The clamping force for the preloaded state also needs to be adjusted before a casting cycle begins. The retaining nuts 90 and the jam nuts 92 are loosened when the clamping mechanism 78 is in the retracted position. The clamping mechanism 78 is brought forward by turning the retaining nuts 90 manually, both the retaining nuts 90 on the two tie bars 88 being turned equally. The clamping mechanism 78 is then actuated with the ram stops 84 and bracket stops 86 in contact. The clamping force amount indicated by the load indicators (not shown) at the end of the tie bars 88 is carefully checked to ensure that the two readings are equal. If the two readings are not equal, the clamping mechanism 78 should be returned to the retracted position and the retaining nuts 90 are readjusted until the two readings are equal. The above procedure is repeated step-by-step until the desired clamping force is obtained. Finally, the jam nuts 92 are tightened with the clamping mechanism 78 in the clamped position where the stops 84, 86 are in contact. The clamping force of the other main function and the two core functions are adjusted in a similar manner. The clamping force for the core functions usually is much smaller than the clamping force for the main functions.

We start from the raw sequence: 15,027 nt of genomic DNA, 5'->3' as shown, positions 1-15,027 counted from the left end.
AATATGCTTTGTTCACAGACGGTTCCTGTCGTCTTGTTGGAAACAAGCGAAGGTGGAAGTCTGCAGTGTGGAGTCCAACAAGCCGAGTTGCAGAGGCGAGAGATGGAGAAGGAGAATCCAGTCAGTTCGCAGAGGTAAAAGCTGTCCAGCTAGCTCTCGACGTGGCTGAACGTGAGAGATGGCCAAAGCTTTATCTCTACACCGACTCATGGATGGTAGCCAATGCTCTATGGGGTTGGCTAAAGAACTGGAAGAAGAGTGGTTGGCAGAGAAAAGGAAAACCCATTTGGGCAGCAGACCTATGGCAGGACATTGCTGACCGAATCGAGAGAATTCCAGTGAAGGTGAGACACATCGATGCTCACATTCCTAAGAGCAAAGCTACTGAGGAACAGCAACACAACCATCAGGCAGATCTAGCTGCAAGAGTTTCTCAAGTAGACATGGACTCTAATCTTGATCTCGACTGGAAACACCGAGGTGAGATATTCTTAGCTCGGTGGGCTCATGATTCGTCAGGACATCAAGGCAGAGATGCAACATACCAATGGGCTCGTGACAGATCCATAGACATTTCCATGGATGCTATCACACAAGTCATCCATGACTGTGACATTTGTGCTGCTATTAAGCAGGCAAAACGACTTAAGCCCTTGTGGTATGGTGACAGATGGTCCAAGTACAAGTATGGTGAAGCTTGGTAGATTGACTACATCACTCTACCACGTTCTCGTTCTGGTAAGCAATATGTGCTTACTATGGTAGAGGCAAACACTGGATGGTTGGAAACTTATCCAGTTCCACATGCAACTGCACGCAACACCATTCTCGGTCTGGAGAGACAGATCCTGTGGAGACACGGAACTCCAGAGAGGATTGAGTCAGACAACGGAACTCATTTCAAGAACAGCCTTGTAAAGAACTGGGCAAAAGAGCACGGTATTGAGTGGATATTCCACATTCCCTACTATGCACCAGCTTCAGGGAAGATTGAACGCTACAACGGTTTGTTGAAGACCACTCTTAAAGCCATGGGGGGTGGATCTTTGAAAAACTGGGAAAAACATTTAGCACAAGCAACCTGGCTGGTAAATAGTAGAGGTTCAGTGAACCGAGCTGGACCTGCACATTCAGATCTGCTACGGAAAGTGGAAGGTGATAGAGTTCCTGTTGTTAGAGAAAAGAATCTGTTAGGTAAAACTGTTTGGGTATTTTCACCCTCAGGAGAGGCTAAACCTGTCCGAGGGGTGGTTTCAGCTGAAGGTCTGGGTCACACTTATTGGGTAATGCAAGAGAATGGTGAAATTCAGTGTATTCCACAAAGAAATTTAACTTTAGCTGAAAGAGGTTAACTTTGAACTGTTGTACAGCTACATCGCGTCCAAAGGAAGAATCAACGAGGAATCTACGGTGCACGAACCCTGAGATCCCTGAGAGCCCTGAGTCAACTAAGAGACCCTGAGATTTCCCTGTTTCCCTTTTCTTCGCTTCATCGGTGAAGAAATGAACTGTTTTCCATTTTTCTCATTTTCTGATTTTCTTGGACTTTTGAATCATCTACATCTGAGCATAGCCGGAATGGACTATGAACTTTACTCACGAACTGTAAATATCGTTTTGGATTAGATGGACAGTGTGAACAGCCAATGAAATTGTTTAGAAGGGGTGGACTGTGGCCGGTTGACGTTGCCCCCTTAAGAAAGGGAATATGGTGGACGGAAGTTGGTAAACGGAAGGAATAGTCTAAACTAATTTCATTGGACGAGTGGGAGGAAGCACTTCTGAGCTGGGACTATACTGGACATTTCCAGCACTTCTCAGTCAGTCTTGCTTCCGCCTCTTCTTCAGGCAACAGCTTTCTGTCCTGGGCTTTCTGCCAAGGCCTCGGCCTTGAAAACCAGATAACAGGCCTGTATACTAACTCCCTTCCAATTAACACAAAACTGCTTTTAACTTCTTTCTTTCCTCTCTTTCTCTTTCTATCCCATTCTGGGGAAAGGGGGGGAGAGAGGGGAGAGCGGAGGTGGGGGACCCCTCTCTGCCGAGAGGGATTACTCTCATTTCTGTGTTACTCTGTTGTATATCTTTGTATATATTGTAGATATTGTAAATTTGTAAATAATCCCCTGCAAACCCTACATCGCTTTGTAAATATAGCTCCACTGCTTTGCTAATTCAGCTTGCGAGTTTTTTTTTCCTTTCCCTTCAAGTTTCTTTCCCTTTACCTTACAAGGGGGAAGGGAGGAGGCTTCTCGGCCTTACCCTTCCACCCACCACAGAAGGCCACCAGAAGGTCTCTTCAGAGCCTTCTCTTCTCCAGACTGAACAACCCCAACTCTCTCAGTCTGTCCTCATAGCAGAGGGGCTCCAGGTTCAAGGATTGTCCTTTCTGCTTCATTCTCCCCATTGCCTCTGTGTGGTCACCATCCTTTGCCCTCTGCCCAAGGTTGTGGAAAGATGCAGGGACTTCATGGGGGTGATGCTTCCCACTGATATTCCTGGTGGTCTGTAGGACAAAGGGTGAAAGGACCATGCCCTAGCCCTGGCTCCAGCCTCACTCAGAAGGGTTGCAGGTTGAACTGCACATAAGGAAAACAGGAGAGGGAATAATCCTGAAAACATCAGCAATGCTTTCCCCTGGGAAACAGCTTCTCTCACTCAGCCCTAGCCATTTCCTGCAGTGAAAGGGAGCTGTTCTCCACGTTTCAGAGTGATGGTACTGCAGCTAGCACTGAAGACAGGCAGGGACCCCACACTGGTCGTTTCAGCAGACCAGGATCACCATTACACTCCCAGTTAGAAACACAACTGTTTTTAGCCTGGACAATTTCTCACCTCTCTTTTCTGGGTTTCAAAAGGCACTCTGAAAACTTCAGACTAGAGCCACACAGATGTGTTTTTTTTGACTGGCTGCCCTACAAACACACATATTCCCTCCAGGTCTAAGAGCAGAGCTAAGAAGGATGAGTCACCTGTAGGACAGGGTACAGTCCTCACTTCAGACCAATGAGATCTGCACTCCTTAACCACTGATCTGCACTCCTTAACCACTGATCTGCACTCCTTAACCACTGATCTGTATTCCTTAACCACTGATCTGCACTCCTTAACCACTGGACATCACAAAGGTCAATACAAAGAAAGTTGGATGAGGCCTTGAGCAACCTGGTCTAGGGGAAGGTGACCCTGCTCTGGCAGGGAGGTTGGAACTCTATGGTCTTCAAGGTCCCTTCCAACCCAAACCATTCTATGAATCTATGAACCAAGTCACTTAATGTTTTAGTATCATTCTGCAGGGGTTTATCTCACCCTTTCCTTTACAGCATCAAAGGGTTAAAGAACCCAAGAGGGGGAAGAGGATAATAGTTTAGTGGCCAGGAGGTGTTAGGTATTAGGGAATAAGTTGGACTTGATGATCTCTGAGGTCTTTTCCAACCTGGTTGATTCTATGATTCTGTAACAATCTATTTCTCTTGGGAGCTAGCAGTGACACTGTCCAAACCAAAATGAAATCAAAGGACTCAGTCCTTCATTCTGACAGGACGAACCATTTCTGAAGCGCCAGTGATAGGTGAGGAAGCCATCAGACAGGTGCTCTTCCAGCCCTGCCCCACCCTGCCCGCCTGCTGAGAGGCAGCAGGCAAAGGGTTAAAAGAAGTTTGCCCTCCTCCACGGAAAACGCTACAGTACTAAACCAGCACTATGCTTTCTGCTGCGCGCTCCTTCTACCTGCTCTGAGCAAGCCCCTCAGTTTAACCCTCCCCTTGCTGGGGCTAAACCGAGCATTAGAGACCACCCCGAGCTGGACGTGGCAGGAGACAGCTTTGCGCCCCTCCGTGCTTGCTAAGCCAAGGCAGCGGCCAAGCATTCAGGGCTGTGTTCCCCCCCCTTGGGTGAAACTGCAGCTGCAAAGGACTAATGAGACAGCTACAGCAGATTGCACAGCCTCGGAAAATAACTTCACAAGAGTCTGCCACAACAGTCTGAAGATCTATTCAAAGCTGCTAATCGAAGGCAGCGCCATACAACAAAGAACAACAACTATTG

It is noted that the clamping force must be adjusted greater than the minimum value required for flash-free molding without exceeding predetermined maximum levels.
In FIG. 8, another embodiment of the clamping system 120 is illustrated. The clamping system 120 works on the same principle as the clamping system 50, and has a similar structure as the clamping system 50 except that there are no tie-bars. The clamping assembly 122 is directly mounted on the bracket 128 and is arranged differently, simple link assembly instead of a multiple link assembly. An adjusting mechanism (not shown) is provided between the bracket and clamping assembly to adjust the clamping force. It is more convenient to provide a frame structure to pivotally support the base member 22, similar to the configuration illustrated in FIG. 1.
The structures and functions of the clamping system 120 are similar to those of the clamping system 50 and will not further be described to avoid redundancy, and only the clamping assembly 122, with associated elements, is briefly described below.